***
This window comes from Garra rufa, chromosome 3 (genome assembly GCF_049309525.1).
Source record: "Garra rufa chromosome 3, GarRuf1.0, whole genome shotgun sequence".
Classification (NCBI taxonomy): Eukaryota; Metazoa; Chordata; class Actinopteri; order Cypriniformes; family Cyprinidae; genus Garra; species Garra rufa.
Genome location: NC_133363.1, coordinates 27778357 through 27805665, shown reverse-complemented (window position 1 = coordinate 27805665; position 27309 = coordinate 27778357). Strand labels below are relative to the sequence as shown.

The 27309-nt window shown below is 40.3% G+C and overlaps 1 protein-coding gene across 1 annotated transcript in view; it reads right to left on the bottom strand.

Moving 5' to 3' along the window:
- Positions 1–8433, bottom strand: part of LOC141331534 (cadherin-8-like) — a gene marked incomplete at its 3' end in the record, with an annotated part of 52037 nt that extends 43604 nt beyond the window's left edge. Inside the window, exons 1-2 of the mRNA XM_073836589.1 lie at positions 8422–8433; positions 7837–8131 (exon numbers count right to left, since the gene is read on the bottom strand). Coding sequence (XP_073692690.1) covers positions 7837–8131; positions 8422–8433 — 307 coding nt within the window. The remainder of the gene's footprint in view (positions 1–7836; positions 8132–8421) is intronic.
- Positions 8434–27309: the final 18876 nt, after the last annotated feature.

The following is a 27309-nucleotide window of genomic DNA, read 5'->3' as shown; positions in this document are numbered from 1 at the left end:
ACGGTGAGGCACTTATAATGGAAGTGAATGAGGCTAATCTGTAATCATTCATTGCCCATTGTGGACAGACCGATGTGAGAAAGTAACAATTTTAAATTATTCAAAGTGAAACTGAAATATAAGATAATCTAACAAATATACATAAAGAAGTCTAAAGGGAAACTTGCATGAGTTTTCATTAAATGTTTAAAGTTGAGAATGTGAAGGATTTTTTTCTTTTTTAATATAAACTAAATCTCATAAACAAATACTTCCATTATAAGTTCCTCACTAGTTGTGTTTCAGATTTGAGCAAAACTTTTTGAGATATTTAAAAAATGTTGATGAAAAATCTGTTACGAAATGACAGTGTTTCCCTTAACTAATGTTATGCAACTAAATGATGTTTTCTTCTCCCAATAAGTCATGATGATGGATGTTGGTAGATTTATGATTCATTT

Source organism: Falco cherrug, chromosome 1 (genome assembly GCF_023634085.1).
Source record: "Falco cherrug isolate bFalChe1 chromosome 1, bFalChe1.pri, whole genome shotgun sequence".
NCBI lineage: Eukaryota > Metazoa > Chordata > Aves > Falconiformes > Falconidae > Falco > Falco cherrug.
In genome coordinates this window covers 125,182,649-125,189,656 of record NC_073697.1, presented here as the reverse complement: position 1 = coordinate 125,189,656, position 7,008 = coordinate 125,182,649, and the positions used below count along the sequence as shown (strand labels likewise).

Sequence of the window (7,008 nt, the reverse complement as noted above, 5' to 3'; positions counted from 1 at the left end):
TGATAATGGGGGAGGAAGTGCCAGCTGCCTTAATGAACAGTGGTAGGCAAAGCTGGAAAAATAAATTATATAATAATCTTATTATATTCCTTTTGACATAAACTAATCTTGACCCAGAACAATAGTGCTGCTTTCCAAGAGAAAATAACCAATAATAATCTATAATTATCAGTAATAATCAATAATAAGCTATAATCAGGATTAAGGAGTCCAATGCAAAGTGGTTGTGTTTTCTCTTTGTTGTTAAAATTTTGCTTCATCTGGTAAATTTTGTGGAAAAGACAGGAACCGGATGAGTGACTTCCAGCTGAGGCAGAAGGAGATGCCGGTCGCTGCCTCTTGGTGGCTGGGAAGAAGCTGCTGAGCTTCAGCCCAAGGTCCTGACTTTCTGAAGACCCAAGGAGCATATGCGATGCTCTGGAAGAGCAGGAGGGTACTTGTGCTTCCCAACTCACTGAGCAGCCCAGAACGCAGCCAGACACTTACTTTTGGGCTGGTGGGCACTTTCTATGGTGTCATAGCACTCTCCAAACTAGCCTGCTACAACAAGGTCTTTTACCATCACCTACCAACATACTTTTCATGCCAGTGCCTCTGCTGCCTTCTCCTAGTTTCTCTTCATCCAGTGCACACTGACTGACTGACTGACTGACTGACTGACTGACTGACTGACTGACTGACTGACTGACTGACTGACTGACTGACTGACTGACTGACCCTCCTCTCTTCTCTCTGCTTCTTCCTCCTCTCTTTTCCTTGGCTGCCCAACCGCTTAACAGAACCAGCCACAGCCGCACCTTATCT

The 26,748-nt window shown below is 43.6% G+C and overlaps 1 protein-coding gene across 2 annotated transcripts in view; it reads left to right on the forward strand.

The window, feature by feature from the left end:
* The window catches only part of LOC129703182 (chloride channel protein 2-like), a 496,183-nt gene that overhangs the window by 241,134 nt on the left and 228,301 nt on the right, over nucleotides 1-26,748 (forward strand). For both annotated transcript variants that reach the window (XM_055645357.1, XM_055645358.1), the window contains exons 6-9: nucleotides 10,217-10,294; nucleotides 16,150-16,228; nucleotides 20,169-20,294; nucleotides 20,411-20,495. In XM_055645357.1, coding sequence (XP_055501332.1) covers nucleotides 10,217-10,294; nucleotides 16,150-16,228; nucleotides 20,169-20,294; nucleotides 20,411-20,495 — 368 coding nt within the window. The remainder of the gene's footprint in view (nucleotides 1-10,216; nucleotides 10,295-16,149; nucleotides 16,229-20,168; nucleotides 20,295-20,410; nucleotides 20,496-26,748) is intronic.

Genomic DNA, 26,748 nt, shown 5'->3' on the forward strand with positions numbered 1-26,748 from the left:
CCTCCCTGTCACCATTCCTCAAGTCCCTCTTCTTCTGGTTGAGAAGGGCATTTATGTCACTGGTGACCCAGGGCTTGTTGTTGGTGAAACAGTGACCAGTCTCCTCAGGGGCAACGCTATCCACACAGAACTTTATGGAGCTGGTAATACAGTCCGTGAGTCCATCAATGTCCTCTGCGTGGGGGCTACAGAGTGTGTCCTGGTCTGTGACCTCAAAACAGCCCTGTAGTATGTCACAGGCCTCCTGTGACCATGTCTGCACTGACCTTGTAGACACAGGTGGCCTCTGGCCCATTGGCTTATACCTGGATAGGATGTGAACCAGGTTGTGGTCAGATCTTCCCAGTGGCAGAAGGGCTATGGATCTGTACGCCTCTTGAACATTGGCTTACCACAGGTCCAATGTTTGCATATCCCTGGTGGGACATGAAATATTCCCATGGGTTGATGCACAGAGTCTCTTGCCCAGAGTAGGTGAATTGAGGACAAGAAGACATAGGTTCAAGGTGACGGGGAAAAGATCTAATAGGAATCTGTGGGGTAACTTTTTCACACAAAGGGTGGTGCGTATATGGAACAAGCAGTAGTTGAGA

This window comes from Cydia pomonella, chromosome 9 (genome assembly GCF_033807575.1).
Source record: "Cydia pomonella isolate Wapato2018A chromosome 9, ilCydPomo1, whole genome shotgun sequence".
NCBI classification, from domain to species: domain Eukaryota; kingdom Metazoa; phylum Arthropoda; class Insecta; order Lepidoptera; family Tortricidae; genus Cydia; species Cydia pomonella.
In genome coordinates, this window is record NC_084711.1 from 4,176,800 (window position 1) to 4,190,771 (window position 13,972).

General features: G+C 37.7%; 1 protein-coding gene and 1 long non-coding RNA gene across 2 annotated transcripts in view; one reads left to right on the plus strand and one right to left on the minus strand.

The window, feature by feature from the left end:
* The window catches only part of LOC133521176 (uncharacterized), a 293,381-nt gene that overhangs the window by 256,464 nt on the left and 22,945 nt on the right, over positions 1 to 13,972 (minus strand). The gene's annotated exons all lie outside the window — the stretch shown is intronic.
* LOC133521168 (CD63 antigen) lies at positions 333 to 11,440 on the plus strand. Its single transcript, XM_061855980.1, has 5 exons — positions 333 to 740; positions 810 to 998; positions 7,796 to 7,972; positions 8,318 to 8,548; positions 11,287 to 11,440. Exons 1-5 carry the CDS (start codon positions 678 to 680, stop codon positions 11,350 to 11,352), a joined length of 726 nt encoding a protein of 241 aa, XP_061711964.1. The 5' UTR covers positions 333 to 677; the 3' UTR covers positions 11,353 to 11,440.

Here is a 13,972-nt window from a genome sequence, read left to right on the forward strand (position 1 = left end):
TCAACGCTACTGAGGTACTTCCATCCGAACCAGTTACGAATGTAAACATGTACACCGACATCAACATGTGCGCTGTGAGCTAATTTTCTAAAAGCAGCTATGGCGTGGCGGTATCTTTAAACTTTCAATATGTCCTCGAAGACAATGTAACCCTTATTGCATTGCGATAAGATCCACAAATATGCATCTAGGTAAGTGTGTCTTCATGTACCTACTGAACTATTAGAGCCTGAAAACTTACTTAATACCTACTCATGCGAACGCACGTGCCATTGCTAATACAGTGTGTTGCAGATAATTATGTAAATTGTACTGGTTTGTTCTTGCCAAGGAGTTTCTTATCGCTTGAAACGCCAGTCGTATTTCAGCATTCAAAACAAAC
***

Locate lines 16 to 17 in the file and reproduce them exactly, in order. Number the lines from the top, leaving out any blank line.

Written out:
TGATAATGGGGGAGGAAGTGCCAGCTGCCTTAATGAACAGTGGTAGGCAAAGCTGGAAAAATAAATTATATAATAATCTTATTATATTCCTTTTGACATAAACTAATCTTGACCCAGAACAATAGTGCTGCTTTCCAAGAGAAAATAACCAATAATAATCTATAATTATCAGTAATAATCAATAATAAGCTATAATCAGGATTAAGGAGTCCAATGCAAAGTGGTTGTGTTTTCTCTTTGTTGTTAAAATTTTGCTTCATCTGGTAAATTTTGTGGAAAAGACAGGAACCGGATGAGTGACTTCCAGCTGAGGCAGAAGGAGATGCCGGTCGCTGCCTCTTGGTGGCTGGGAAGAAGCTGCTGAGCTTCAGCCCAAGGTCCTGACTTTCTGAAGACCCAAGGAGCATATGCGATGCTCTGGAAGAGCAGGAGGGTACTTGTGCTTCCCAACTCACTGAGCAGCCCAGAACGCAGCCAGACACTTACTTTTGGGCTGGTGGGCACTTTCTATGGTGTCATAGCACTCTCCAAACTAGCCTGCTACAACAAGGTCTTTTACCATCACCTACCAACATACTTTTCATGCCAGTGCCTCTGCTGCCTTCTCCTAGTTTCTCTTCATCCAGTGCACACTGACTGACTGACTGACTGACTGACTGACTGACTGACTGACTGACTGACTGACTGACTGACTGACTGACTGACTGACTGACTGACCCTCCTCTCTTCTCTCTGCTTCTTCCTCCTCTCTTTTCCTTGGCTGCCCAACCGCTTAACAGAACCAGCCACAGCCGCACCTTATCT

The 26,748-nt window shown below is 43.6% G+C and overlaps 1 protein-coding gene across 2 annotated transcripts in view; it reads left to right on the forward strand.